Battle of Sempach, 9 July 1386

Battle between the Swiss Confederation, and Duke Leopold of Hapsburg, provoked by aggressive Swiss moves into Hapsburg territory. Both sides appear to have had similar numbers of men, and the two armies met on the road, forcing them to fight where they met, rather than where either side would have chosen. The vanguards of both armies met on foot, and the initial fighting went against the Swiss. However, just when it looked like they had lost the fight, the main part of the Swiss army arrived, and was able to charge fresh into the exhausted Austrian troops. The dismounted knights were thrown back. Duke Leopold dismounted, and led the second part of his army into the fray, but they arrived piecemeal, and were unable to turn the tide of battle. The third part of his army saw the battle lost, and fled the field, copied by the squires of the beleaguered knights, along with their warhorses, removing any chance of escape, and the Austrian dead include Duke Leopold himself, along with one Margrave, three counts and five barons. The significance of this battle was that the two sides were fighting in a similar style, and the Swiss were shown to be the better soldiers, man for man, than the imperial knights.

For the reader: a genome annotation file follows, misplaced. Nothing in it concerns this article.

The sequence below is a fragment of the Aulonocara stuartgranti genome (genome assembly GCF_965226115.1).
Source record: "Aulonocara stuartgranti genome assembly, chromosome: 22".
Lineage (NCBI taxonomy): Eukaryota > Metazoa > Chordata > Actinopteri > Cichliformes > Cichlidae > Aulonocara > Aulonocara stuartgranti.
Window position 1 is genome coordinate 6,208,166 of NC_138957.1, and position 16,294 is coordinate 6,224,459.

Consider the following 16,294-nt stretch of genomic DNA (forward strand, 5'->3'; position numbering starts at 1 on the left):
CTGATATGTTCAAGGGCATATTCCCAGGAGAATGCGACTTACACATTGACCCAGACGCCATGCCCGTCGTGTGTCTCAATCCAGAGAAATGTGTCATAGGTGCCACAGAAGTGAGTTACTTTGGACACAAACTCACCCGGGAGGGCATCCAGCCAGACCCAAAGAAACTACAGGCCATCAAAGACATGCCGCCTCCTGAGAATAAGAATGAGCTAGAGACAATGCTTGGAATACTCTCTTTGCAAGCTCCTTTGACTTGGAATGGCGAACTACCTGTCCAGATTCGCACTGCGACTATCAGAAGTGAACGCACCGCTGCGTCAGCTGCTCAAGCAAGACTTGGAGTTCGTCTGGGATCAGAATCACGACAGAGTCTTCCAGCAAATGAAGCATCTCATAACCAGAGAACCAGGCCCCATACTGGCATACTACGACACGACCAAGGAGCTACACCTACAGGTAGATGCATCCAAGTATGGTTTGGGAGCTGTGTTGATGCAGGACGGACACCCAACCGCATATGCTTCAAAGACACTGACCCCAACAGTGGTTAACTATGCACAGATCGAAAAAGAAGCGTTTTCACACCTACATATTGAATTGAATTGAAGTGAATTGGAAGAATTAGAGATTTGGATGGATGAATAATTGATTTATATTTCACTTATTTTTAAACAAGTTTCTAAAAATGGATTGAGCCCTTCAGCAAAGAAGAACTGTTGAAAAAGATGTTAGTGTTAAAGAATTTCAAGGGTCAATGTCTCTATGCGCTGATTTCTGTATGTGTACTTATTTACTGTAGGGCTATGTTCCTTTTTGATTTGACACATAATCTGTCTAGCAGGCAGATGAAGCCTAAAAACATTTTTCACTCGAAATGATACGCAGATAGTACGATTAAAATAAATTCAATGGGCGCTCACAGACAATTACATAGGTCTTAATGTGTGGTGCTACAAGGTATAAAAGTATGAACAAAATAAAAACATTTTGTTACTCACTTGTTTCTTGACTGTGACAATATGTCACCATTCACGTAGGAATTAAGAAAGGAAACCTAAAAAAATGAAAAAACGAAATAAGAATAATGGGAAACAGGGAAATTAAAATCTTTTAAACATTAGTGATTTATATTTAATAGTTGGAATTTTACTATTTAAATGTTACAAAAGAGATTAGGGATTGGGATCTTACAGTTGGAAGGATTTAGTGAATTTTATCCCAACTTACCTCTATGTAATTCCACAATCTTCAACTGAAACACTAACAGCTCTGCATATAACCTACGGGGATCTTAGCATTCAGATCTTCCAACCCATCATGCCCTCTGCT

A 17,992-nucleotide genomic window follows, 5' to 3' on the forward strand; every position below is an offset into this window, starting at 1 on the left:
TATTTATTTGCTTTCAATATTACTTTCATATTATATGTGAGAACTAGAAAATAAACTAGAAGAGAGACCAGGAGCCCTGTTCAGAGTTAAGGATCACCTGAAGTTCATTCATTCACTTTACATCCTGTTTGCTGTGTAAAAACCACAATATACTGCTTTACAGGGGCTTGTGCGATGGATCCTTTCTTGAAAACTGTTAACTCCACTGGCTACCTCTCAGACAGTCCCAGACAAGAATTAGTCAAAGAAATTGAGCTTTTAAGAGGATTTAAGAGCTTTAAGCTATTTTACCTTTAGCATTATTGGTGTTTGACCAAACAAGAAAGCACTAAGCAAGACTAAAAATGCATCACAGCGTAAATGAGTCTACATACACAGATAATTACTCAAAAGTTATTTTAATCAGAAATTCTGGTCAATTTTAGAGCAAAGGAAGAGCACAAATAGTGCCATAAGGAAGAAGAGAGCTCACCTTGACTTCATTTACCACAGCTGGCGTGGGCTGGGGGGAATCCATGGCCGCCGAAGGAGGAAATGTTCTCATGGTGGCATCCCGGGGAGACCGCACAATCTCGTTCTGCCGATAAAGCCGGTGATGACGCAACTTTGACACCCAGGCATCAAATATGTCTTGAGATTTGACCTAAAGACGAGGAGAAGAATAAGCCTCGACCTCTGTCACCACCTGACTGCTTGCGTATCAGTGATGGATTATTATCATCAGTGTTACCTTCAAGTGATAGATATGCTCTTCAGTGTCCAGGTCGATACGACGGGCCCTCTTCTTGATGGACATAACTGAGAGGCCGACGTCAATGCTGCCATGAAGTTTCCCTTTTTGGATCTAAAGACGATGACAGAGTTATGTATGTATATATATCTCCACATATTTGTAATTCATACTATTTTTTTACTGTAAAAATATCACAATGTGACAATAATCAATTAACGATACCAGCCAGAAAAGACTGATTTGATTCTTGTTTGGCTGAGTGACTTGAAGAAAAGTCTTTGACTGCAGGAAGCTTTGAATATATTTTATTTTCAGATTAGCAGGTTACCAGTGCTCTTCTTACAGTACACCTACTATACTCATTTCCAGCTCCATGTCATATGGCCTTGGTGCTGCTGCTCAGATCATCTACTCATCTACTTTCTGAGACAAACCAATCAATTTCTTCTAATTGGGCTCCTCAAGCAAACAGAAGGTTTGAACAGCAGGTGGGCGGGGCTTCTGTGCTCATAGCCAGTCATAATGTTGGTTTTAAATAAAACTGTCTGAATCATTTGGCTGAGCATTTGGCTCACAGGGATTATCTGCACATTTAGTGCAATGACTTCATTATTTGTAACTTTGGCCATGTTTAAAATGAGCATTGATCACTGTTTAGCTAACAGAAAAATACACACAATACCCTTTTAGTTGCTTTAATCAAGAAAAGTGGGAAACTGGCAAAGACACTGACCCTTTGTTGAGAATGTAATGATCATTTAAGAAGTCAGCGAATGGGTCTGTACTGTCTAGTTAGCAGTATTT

How to cite this article: Rickard, J. (4 October 2000), Battle of Sempach, 9 July 1386,

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